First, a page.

The two bears were named after notable nurses Florence Nightingale who is known as the founder of modern nursing and Clarissa (Clara) Barton, a pioneering American nurse and founder of the American Red Cross. We discovered that the bears had been held captive since they were 8 kilogram cubs in the year 2000. It was hard to believe that these two intelligent wild animals had spent two whole decades in such cramped cages.

Florence and Clara progressed through the stages of quarantine rehabilitation really well, engaging with the enrichment items they were given and responding well to their bear carers. They received full health checks at our sanctuary hospital, sadly Clara showed signs of extensive arthritis in her knees and right elbow, Florence has arthritis in her spine. Having assessed their situation the veterinary team were able to begin giving them pain relief medication.

Their teeth were also assessed and Clara had one diseased molar removed and both bears showed signs of hypertension and so they will likely be started on long term medication for their high blood pressure after the team has consulted with cardiology specialists. These thorough and detailed health checks, procedures and medications are only possible for these bears due to kind donations from supporters just like you.

The most recent arrival at the Vietnam Bear Rescue Centre was Cotton Blossom who was the last remaining bear held captive in Gia Lai province on the border with Cambodia.

 “With a rescue, you never really know what to expect", said Animals Asia’s Vietnam Director, Tuan Bendixsen. “Fortunately, we found Cotton Blossom to be a very calm bear, weighing around 120kg. She responded well to the sweet treats she was offered. Even the sound of the angle grinder cutting open her cage door didn’t distract her. And she voluntarily entered the transport cage to begin the long journey to her new home.”

The rescue sent the team on a 2,200km round trip and Cotton Blossom’s journey took the better part of four days, from the south of Vietnam, to Animals Asia’s sanctuary in Tam Dao National Park, an hour north of Hanoi. On the journey, taking place during the height of summer, the team stopped to cool Cotton Blossom off with showers, fruit and banana leaves which were of particular interest to her. All of these rescues were made possible with the support of the conservation campaign Explorers Against Extinction, and this rescue was emblematic of the lengths the team would go to, to save bears who have had their lives stolen.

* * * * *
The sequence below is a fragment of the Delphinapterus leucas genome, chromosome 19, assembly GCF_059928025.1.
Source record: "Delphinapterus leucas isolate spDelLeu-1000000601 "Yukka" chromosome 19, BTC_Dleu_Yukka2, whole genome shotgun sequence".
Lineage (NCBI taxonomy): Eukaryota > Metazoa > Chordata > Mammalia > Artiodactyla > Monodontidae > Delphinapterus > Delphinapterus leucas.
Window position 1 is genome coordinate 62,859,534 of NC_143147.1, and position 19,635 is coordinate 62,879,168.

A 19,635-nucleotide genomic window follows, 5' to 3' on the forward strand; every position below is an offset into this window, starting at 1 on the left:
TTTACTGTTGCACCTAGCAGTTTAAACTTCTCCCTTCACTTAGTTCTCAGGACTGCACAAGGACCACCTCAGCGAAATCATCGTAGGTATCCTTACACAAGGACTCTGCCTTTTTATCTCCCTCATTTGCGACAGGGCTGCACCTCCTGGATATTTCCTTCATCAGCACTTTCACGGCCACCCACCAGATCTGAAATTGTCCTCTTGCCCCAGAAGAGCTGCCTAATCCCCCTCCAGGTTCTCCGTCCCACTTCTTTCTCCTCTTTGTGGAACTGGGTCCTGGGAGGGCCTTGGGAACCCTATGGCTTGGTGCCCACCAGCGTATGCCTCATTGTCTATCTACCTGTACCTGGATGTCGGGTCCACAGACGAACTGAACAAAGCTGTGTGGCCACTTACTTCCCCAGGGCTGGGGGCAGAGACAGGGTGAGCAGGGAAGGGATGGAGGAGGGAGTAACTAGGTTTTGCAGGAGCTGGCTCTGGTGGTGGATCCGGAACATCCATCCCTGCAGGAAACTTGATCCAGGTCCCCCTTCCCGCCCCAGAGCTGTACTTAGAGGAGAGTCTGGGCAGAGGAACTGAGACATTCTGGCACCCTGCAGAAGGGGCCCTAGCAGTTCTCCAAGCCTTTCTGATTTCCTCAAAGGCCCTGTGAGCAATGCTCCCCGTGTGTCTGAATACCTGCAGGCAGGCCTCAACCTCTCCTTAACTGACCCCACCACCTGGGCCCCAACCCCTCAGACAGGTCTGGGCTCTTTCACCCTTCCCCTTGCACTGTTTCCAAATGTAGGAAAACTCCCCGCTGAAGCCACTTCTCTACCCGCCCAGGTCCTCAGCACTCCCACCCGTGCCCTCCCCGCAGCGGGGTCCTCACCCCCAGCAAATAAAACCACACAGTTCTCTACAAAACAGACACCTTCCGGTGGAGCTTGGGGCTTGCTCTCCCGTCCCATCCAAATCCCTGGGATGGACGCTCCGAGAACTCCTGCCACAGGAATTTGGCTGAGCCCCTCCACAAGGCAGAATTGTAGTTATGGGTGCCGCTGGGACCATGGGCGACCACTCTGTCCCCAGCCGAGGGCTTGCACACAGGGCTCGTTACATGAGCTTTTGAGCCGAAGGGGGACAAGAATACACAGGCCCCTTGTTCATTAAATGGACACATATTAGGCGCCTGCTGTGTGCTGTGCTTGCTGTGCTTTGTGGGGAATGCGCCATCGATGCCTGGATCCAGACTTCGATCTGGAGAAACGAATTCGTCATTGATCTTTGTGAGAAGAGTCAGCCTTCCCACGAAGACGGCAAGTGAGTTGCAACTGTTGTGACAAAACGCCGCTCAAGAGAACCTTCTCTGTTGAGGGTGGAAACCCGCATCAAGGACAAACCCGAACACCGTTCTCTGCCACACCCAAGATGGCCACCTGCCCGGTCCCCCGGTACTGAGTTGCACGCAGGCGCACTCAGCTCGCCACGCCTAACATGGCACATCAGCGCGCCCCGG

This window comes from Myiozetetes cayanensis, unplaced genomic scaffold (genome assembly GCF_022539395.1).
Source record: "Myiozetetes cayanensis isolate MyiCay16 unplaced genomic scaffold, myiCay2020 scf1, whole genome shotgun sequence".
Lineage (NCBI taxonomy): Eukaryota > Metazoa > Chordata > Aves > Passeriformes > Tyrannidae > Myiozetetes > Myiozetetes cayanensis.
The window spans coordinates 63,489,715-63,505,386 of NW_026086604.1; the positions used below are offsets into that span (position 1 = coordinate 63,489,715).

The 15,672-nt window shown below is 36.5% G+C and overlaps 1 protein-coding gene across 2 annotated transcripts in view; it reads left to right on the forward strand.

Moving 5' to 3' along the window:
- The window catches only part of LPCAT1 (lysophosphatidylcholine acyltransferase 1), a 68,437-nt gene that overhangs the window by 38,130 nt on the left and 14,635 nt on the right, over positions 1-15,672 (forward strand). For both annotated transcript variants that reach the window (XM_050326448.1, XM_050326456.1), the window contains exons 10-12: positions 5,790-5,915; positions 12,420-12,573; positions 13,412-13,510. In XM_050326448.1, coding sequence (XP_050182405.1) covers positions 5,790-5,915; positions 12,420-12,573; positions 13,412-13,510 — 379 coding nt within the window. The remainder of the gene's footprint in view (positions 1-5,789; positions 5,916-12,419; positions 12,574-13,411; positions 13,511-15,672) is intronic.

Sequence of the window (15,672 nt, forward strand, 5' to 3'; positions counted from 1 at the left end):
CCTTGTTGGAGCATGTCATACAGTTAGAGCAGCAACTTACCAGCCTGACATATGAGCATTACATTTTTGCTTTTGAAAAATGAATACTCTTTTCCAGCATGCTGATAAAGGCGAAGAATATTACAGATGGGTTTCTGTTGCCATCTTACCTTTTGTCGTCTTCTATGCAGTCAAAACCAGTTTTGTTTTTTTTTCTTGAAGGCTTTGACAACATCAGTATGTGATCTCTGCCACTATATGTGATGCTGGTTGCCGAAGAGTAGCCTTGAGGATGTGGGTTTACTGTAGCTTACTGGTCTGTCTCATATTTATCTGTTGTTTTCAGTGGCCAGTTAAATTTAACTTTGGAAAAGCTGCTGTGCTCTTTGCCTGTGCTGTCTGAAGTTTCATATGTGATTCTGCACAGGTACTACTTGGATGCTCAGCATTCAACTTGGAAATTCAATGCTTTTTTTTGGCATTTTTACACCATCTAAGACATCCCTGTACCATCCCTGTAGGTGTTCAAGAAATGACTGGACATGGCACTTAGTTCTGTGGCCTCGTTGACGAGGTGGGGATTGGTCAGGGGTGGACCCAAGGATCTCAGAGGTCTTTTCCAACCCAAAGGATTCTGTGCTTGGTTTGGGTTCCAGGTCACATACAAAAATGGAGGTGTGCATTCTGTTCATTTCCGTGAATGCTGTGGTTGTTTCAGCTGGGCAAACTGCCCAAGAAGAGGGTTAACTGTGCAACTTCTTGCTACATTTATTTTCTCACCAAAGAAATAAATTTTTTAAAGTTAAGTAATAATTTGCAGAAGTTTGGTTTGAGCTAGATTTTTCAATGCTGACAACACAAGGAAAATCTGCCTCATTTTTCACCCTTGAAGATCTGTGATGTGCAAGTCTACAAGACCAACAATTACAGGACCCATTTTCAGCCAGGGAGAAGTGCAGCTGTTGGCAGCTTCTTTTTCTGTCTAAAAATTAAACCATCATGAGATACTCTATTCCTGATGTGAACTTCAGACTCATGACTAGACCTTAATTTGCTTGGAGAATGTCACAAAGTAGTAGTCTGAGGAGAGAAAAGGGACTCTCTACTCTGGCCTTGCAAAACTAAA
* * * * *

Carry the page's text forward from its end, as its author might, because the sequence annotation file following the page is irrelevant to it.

“After quarantine she will be moved into a larger den, then once she feels comfortable, she will finally have the chance to walk on the grass and feel the sun on her face – for possibly the first time since she was a cub,” said Tuan. “And after twenty long years of isolation in a cage, she will have the freedom to make friends with some of the other nearly 200 bears we care for at the sanctuary.”

These rescues remind us that every bear is an individual with their own personality, stories and needs. The work you support takes us all, step by step, closer to a world in which every animal is treated with the respect, empathy and kindness they deserve. Every step along the way is important, none more so than those first steps on grass after years of confinement. There are six more cages that are now empty forever, and six more bears on the path to rehabilitation because of people like you. Thank you.